They met no other travelers for several days, until they came upon what was unmistakably a town: a large gathering of homes and buildings, small dirt streets branching out from the the one they had been following. Here they paused, for to find such a place equally abandoned was disquieting, and Brandyé felt it worth investigating, if for no other reason than to quiet the nervousness he felt. He was uncertain, but it felt as though, despite the absence of folk, they were nonetheless being watched.
Passing along the main road, they soon came across an inn, and Brandyé gently pushed upon the door and stepped in. It was as empty as the rest of the town, it seemed, until he noticed in the corner a small fire, crackling in the hearth. “Hello?” he called tentatively. “Is there anyone here?”
At first there was no answer, and Brandyé moved forward to the fire, grateful for the warmth. The Hochtraë waited nervously by the door, unwilling to enter further. As he stood, back to the door, a voice said softly, “If ye’ve come to raid, there’s precious little left.”
Startled, Brandyé turned swiftly to see a pale and gaunt figure, scraggly and desperate-looking, sitting in a high-backed chair before the hearth. The man was on the verge of death, it seemed, and Brandyé wondered if he would even be able to lift himself from the chair at all. “We’re not here to raid,” he reassured the man, wondering at the man’s fear and suspicion. “We’re only travelers, passing through. It seemed this town was abandoned.”
The man closed his eyes, and dropped his chin to his chest. For a moment, Brandyé thought he had fallen asleep, but then he spoke: “It is, lad. There are only a few of us now, and the rest are ghosts.”
Brandyé took a seat opposite the man, nodding to the Hochtraë as he did so. Relieved, they set their packs down and stepped further into the inn. “Bring wood,” he told them. “We need heat.” Then, to the man in the chair he said, “What happened? Was it the forces of Darkness?”
The man coughed then, and it was a moment before Brandyé realized he was trying to laugh. “Nay. No armies—no violence. Illness, my friend, and a terrible one. Years ago, now; it came, and took them all away.”
Despite the fire, Brandyé felt a chill. “What kind of illness?”
The man slowly shook his head. “It doesn’t matter anymore. It came, and they died in their sleep. My sons … my friends; all dead.”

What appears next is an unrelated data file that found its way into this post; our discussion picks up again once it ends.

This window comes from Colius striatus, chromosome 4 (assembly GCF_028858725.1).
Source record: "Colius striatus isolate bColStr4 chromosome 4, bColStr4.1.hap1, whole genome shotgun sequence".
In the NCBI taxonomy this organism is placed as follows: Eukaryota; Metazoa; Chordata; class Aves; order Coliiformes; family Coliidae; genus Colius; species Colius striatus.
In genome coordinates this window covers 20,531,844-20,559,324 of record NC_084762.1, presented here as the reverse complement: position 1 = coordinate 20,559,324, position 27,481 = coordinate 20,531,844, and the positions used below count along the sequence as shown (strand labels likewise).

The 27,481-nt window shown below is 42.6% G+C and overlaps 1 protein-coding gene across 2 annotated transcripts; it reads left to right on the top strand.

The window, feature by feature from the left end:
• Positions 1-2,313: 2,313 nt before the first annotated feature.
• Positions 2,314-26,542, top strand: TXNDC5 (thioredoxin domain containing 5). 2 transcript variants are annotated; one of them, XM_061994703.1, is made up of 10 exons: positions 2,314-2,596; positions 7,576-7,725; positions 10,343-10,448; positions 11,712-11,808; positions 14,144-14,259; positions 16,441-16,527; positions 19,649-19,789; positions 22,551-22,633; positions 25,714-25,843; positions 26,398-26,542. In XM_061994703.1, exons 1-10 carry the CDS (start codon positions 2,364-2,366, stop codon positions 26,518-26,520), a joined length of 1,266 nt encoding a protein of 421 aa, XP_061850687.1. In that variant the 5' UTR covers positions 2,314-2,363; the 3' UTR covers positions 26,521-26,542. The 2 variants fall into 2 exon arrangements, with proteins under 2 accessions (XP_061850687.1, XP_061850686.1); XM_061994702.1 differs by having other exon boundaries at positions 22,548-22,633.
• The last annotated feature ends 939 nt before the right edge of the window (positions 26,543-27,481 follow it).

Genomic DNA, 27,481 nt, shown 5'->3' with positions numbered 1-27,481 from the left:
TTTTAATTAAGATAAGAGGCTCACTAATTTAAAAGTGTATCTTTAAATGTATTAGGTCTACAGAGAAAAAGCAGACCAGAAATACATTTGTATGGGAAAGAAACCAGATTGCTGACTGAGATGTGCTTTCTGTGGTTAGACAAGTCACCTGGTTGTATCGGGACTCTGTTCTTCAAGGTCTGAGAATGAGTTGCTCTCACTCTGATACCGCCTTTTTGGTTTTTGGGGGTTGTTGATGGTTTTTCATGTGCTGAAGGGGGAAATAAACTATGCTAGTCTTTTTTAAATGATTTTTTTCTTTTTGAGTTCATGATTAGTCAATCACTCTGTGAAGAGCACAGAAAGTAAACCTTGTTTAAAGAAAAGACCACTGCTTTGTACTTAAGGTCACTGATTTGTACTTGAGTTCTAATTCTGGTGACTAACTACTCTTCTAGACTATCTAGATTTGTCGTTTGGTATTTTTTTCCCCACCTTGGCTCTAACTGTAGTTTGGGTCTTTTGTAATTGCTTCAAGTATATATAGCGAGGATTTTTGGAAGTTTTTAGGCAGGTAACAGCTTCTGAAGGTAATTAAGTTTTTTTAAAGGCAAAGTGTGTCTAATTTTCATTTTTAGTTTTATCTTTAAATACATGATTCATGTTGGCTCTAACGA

“What about you? How did you survive?”
The man sneered. “The cruelties of fate, I suppose. Some of us were unaffected. Many left; some stayed. But we’re too few now; soon I’ll be with them again.”
A deep sadness welled inside Brandyé at the man’s words, for he saw all hope had abandoned this place. “What is your name?” he asked eventually.
“Abbey,” the man said.
Later, after Brandyé had helped Abbey to bed (uncertain if he would even wake come the morning), he and the Hochtraë sat around the hearth, now blazing heartily, and spoke of what they would do now. “I fear there is little to be done here,” he said.
“We help,” said one of the Hochtraë nonetheless. “We help people here.”
“How?” Brandyé asked. “From what Abbey said, there are fewer than ten people left here; what could we possibly do?”
“We bring food, and water,” the Hochtraë said. “We heal; we rebuild.”
“What if you can’t?” said Brandyé. “What if they’re destined to die?”
The Hochtraë rubbed his chin thoughtfully. “You speak of future,” he said eventually. “But you do not know.”
Brandyé shook his head. “What if there are people along our path that need our help more than these?”
The Hochtraë smiled. “Again—future. Think of now. What can help people now?”
Brandyé saw the good intentions of the Hochtraë in his words, but found he could not agree; he had seen too much despair and death, and thought he recognized futility. “I think … I think these people are beyond our aid,” he said finally. “We should move on.”
But argue as they might, he and the Hochtraë could not agree on this point. In the end they retired to bed, glad of the comfort of the inn’s rooms, despite being thick with dust, for it had begun to rain outside. Brandyé slept restlessly through the night, and come the morning thought he had a plan that perhaps they could all agree on.
“One of you come with me,” he said over a light breakfast, “and the rest stay here. If we find further trouble, he will return to bring you word.”
This seemed agreeable to the Hochtraë, and so soon after Brandyé bid farewell to the Hochtraë and Abbey (who had indeed come down to the warmth of the fire and a full meal), and set out in the rain onward, along the road that Abbey had said would lead them on to better places.